April 2009

Upcoming Toronto Area Developer Events

by Joey deVilla on April 22, 2009

This article also appears in Canadian Developer Connection.

Chaps. Don't ask.

There’s a lot of geek activity going on in Toronto and the surrounding area over the next couple of days, so I thought I’d point some of it out to you. And yes, there’s a reason there’s a picture of chaps in this article…

Toronto Coffee and Code, Friday

I’ll be holding another Coffee and Code event at the Dark Horse Cafe (215 Spadina Avenue, between Dundas and Queen) this Friday, April 24th from 11:00 a.m. to 6:00 p.m.. As usual, it’s a chance for you to come and talk to me, find out more about Microsoft, our tools and tech, ask questions and get hooked up with a copy of the Windows 7 beta. Drop by for a quick coffee break, or bring your laptop, plug in and do some work in what’s already becoming the most popular geek cafe in Toronto!

Toronto Code Camp, Saturday

I’m up bright and early on Saturday morning to catch the Toronto Code Camp (at Manulife Financial, 200 Bloor Street East), the .NET coding workshop/conference/jamboree that’s happening on Saturday, April 25th from from 8:00 a.m. to 6:00 p.m.. Toronto Code Camp will feature five tracks of topics – ASP.NET, Data/Architecture, Future/Other, .NET Framework and Silverlight/WPF. It’s a great way to sharpen your .NET skillset as well as meet .NET developers from around the area. Admission is free, but space is limited, so register as soon as you can.

I told presenter Bruce Johnson that if he changed the title of his Toronto Code Camp presentation from Data BINDING with WPF to Data BONDAGE with WPF, I’d show up in Microsoft-branded assless chaps. He got the name changed, and now I’m sourcing chaps in my size. Can anyone loan me a pair in size 38, and would you mind if I slapped a few “I’m a PC” stickers on them temporarily?

Toronto Developer Lunch, Tuesday

Kristan “Krispy” Uccelo is holding another Developer Lunch (here’s the Facebook page for the event) at the Sky Dragon dim sum restaurant (top floor of Dragon City Mall at the southwest corner of Dundas and Spadina) on Tuesday, April 28th from 12:00 p.m. to 1:30 p.m.. There’s no agenda or set topic of discussion for these lunches; it’s just an opportunity for local developers to get together over some tasty dim sum. They’re pretty popular, with about 30 people showing up for the last one.

Since it’s a big group, you might find us in the restaurant’s private room instead of the main dining room. If you don’t see an obvious bunch of geeks at a table, ask one of the staff; they’ll point you to where we are. We split the bill evenly; we’ve typically paid $12 each (which includes tip) for a lot of food.

Guelph Coffee and Code, Tuesday

Cory Fowler is holding his regular Guelph Coffee and Code event at the Albion Hotel on Tuesday, April 28th from 7:30 to 9:30 p.m.. It’s a chance for Guelph-area developers and techies to get together, exchange ideas and even partake in a little karaoke afterwards! I do plan on attending a Guelph Coffee and Code soon.

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Why the Office Oddball is Good for Business

by Joey deVilla on April 22, 2009

Joey devIlla reads a book titled "Flying Saucers - Serious Business" Photo by David Crow. Click to see the source.

A number of people who know me were concerned that I’d be a poor fit at Microsoft, but I’ve always used the “square peg in a round hole” thing as my “secret sauce”. The research cited in the Time magazine article Why the Office Oddball is Good for Business would suggest it’s a good play.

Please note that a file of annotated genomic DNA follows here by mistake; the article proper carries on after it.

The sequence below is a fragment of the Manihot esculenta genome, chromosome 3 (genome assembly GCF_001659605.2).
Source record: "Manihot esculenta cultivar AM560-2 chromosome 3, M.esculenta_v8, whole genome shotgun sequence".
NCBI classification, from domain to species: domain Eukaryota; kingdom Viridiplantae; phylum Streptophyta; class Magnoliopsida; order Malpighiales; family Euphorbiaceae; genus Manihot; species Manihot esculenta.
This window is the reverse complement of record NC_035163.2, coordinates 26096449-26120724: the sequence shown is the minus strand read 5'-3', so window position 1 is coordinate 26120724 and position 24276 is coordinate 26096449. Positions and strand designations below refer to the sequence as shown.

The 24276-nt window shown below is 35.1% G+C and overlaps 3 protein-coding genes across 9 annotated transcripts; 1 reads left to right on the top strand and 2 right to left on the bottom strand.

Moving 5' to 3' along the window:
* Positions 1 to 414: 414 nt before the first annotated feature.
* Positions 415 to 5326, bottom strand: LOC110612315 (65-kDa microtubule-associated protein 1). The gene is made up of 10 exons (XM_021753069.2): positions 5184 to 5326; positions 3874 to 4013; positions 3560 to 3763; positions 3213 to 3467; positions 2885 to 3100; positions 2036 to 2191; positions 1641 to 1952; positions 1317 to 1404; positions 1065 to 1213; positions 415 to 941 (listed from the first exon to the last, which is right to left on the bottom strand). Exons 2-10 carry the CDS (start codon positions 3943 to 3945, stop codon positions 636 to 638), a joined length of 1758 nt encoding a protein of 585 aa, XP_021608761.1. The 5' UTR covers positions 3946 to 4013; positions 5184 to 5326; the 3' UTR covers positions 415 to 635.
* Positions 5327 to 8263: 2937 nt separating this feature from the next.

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Sneak Peek at the Next “Upwardly Mobile”

by Joey deVilla on April 22, 2009

Yes, I’m working on another tutorial on Windows Mobile 6 development. It’s on some of the standard user interface controls – here’s a preview:

beef_n_booze_preview

I do try to make my example apps entertaining…

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It's Alive!

This afternoon, I’m going to be at what I consider to be one of Accordion City’s best toy stores: Function 13 (156 Augusta Avenue), a place in Kensington Market that is part tech store, part art shop and part gallery.

I’ll be there for It’s Alive!, an open house featuring the work of Sheridan College’s Interactive Multimedia program. The event is open to all, and judging from some of the stuff I’ve seen on display at Function 13 and from Sheridan, it should be pretty interesting.

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“What the Heck is Electronic Mail?”

by Joey deVilla on April 22, 2009

Here’s an old magazine ad by Honeywell for what was a newfangled thing for most people in the 1980s — electronic mail:

homeywell_electronic_mail_adMissing from the desk: a computer. Present on the desk: an ashtray.
Click the ad to see it at full size.

Here’s the text of the ad:

Electronic mail is a term that’s been bandied about data processing circles for years.

Simply put, it means high-speed information transportation.

One of the most advanced methods is terminals talking to one another.

Your mailbox is the terminal on the desk. Punch a key and today’s correspondence and messages are displayed instantly.

Need to notify people immediately of a fast-breaking development? Have your message delivered to their terminal mailboxes electronically, across the hall or around the world.

Electronic Mail is document distribution that’s more timely, accurate and flexible than traditional methods.

There’s no mountain of paperwork.

Administrative personnel are more effective.

Managers have access to more up-to-date information. Decision-making is easier.

Tomorrow’s automated office will clearly include Electronic Mail. But like the rest of the Office of the Future, it’s available at Honeywell today.

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Tech Books I’m Reading Right Now

by Joey deVilla on April 21, 2009

This article also appears in Canadian Developer Connection.

I’m reading a couple of tech books right now, and I plan to publish more in-depth reviews of them in the next couple of weeks. In the meantime, I thought I’d give you some quick reviews to give you a taste.

Pro ASP.NET MVC Framework by Steve Sanderson (Apress)

pro_asp.net_mvc_frameworkThe first book is Pro ASP.NET MVC Framework, published by Apress and written by Steven Sanderson. It’s been available in “beta” form as a PDF for the past couple of months, and as of this afternoon, the final PDF version has been released. I expect that the dead-tree edition should be hitting the shelves of your favourite bookstore, real or virtual, in a week or so.